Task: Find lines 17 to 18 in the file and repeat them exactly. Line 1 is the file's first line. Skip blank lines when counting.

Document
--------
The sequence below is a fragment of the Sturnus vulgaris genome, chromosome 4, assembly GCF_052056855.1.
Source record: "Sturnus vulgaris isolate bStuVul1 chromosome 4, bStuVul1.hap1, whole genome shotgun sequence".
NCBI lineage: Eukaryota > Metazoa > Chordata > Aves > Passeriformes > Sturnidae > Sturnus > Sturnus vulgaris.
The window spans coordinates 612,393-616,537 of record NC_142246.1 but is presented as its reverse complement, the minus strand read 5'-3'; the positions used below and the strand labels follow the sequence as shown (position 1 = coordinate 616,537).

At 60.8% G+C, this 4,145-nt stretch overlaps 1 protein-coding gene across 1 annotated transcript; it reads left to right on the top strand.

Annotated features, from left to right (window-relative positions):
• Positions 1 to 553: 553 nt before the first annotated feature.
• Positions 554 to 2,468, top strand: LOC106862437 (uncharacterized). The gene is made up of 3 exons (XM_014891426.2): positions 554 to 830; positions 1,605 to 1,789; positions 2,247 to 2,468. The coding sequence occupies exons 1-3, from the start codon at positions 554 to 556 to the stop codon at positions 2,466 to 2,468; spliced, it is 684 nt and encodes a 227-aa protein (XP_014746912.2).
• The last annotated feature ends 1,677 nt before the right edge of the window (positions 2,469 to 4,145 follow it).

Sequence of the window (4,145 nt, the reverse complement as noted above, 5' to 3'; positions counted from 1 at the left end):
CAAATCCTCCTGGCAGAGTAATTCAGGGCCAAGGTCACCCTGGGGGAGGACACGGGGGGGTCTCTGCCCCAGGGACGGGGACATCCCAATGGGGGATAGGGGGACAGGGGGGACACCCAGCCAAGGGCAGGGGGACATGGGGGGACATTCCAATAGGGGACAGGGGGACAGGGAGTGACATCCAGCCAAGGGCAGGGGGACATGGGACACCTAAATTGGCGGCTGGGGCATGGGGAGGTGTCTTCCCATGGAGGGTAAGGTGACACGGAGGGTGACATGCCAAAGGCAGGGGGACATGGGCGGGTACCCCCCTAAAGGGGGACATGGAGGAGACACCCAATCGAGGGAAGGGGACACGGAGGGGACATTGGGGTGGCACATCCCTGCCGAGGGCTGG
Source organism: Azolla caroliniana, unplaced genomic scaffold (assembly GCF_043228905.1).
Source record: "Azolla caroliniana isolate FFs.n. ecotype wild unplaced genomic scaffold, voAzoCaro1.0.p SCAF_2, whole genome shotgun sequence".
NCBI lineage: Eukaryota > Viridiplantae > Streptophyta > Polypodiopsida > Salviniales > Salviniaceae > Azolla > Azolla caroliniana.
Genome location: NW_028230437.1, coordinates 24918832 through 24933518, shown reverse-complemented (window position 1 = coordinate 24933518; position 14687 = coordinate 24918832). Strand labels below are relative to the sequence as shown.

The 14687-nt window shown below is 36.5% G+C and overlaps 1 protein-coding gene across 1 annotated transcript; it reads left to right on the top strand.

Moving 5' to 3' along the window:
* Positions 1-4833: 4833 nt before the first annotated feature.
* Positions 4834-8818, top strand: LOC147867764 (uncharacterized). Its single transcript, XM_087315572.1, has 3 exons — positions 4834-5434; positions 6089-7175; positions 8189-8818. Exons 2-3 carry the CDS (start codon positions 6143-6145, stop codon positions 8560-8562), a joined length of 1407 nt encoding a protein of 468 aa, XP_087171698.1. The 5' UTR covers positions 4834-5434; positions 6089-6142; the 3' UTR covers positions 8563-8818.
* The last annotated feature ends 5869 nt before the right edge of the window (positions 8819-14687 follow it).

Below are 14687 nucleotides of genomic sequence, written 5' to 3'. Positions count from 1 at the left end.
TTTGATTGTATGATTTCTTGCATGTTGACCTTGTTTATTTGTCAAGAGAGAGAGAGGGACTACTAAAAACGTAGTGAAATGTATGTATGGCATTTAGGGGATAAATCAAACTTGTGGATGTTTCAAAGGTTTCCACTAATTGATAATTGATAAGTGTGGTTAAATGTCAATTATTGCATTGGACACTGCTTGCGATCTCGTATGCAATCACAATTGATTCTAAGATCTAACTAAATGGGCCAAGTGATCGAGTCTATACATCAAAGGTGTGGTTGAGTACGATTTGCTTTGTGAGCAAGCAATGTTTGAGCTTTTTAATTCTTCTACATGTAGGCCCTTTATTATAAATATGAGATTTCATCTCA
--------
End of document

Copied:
Moving 5' to 3' along the window:
* Positions 1-4833: 4833 nt before the first annotated feature.